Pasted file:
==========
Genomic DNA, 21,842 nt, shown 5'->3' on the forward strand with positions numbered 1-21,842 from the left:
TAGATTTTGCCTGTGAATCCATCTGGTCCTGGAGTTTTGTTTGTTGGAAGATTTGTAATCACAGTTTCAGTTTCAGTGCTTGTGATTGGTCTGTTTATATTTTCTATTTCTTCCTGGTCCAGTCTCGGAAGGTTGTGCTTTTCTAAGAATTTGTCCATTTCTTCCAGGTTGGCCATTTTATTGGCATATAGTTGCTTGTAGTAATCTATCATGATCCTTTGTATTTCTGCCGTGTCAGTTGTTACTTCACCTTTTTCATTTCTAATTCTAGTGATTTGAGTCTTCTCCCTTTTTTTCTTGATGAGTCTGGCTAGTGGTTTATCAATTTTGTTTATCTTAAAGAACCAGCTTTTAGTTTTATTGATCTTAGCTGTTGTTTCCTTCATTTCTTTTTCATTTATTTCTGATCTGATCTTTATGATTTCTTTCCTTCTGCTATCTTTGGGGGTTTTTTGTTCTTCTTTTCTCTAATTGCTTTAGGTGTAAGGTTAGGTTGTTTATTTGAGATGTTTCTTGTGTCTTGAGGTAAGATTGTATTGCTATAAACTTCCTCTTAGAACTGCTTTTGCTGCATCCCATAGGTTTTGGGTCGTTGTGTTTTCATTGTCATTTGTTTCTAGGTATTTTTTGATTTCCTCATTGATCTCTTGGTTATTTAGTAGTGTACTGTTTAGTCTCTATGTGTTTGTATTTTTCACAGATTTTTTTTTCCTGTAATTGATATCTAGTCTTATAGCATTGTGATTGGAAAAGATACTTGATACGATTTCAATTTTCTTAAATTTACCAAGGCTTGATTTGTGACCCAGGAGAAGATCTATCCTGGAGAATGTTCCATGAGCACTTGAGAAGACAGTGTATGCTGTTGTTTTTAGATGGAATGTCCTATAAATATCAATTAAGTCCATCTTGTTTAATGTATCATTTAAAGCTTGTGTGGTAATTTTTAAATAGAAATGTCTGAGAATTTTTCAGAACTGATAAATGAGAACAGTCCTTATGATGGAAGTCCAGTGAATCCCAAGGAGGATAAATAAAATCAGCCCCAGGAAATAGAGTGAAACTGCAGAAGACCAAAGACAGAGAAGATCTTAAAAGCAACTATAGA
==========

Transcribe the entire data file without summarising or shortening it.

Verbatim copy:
Genomic DNA, 21,842 nt, shown 5'->3' on the forward strand with positions numbered 1-21,842 from the left:
TAGATTTTGCCTGTGAATCCATCTGGTCCTGGAGTTTTGTTTGTTGGAAGATTTGTAATCACAGTTTCAGTTTCAGTGCTTGTGATTGGTCTGTTTATATTTTCTATTTCTTCCTGGTCCAGTCTCGGAAGGTTGTGCTTTTCTAAGAATTTGTCCATTTCTTCCAGGTTGGCCATTTTATTGGCATATAGTTGCTTGTAGTAATCTATCATGATCCTTTGTATTTCTGCCGTGTCAGTTGTTACTTCACCTTTTTCATTTCTAATTCTAGTGATTTGAGTCTTCTCCCTTTTTTTCTTGATGAGTCTGGCTAGTGGTTTATCAATTTTGTTTATCTTAAAGAACCAGCTTTTAGTTTTATTGATCTTAGCTGTTGTTTCCTTCATTTCTTTTTCATTTATTTCTGATCTGATCTTTATGATTTCTTTCCTTCTGCTATCTTTGGGGGTTTTTTGTTCTTCTTTTCTCTAATTGCTTTAGGTGTAAGGTTAGGTTGTTTATTTGAGATGTTTCTTGTGTCTTGAGGTAAGATTGTATTGCTATAAACTTCCTCTTAGAACTGCTTTTGCTGCATCCCATAGGTTTTGGGTCGTTGTGTTTTCATTGTCATTTGTTTCTAGGTATTTTTTGATTTCCTCATTGATCTCTTGGTTATTTAGTAGTGTACTGTTTAGTCTCTATGTGTTTGTATTTTTCACAGATTTTTTTTTCCTGTAATTGATATCTAGTCTTATAGCATTGTGATTGGAAAAGATACTTGATACGATTTCAATTTTCTTAAATTTACCAAGGCTTGATTTGTGACCCAGGAGAAGATCTATCCTGGAGAATGTTCCATGAGCACTTGAGAAGACAGTGTATGCTGTTGTTTTTAGATGGAATGTCCTATAAATATCAATTAAGTCCATCTTGTTTAATGTATCATTTAAAGCTTGTGTGGTAATTTTTAAATAGAAATGTCTGAGAATTTTTCAGAACTGATAAATGAGAACAGTCCTTATGATGGAAGTCCAGTGAATCCCAAGGAGGATAAATAAAATCAGCCCCAGGAAATAGAGTGAAACTGCAGAAGACCAAAGACAGAGAAGATCTTAAAAGCAACTATAGA